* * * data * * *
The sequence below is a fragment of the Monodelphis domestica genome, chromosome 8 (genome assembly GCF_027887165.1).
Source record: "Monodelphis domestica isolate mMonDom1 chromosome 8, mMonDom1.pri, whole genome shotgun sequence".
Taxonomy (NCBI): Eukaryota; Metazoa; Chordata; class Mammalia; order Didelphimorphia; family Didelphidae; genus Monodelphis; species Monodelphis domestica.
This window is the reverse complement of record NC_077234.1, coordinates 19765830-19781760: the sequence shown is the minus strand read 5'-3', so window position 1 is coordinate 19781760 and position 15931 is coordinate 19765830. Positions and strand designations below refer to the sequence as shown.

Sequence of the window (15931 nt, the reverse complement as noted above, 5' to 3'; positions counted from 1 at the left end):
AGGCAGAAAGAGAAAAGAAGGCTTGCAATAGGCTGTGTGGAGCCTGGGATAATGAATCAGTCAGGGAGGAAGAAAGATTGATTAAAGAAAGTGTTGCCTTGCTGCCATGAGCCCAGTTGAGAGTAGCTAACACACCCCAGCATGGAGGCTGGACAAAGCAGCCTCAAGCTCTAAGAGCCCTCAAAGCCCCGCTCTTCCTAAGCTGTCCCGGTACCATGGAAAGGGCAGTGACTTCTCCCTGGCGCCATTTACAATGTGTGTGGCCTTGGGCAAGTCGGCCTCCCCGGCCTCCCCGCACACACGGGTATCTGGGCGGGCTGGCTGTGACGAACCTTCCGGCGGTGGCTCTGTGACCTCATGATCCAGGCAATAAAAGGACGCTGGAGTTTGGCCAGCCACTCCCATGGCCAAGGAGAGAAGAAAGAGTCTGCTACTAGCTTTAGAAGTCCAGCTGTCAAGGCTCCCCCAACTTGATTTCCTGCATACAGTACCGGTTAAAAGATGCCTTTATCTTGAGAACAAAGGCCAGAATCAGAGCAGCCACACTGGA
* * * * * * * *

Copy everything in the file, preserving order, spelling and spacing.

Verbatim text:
The sequence below is a fragment of the Monodelphis domestica genome, chromosome 8 (genome assembly GCF_027887165.1).
Source record: "Monodelphis domestica isolate mMonDom1 chromosome 8, mMonDom1.pri, whole genome shotgun sequence".
Taxonomy (NCBI): Eukaryota; Metazoa; Chordata; class Mammalia; order Didelphimorphia; family Didelphidae; genus Monodelphis; species Monodelphis domestica.
This window is the reverse complement of record NC_077234.1, coordinates 19765830-19781760: the sequence shown is the minus strand read 5'-3', so window position 1 is coordinate 19781760 and position 15931 is coordinate 19765830. Positions and strand designations below refer to the sequence as shown.

Sequence of the window (15931 nt, the reverse complement as noted above, 5' to 3'; positions counted from 1 at the left end):
AGGCAGAAAGAGAAAAGAAGGCTTGCAATAGGCTGTGTGGAGCCTGGGATAATGAATCAGTCAGGGAGGAAGAAAGATTGATTAAAGAAAGTGTTGCCTTGCTGCCATGAGCCCAGTTGAGAGTAGCTAACACACCCCAGCATGGAGGCTGGACAAAGCAGCCTCAAGCTCTAAGAGCCCTCAAAGCCCCGCTCTTCCTAAGCTGTCCCGGTACCATGGAAAGGGCAGTGACTTCTCCCTGGCGCCATTTACAATGTGTGTGGCCTTGGGCAAGTCGGCCTCCCCGGCCTCCCCGCACACACGGGTATCTGGGCGGGCTGGCTGTGACGAACCTTCCGGCGGTGGCTCTGTGACCTCATGATCCAGGCAATAAAAGGACGCTGGAGTTTGGCCAGCCACTCCCATGGCCAAGGAGAGAAGAAAGAGTCTGCTACTAGCTTTAGAAGTCCAGCTGTCAAGGCTCCCCCAACTTGATTTCCTGCATACAGTACCGGTTAAAAGATGCCTTTATCTTGAGAACAAAGGCCAGAATCAGAGCAGCCACACTGGA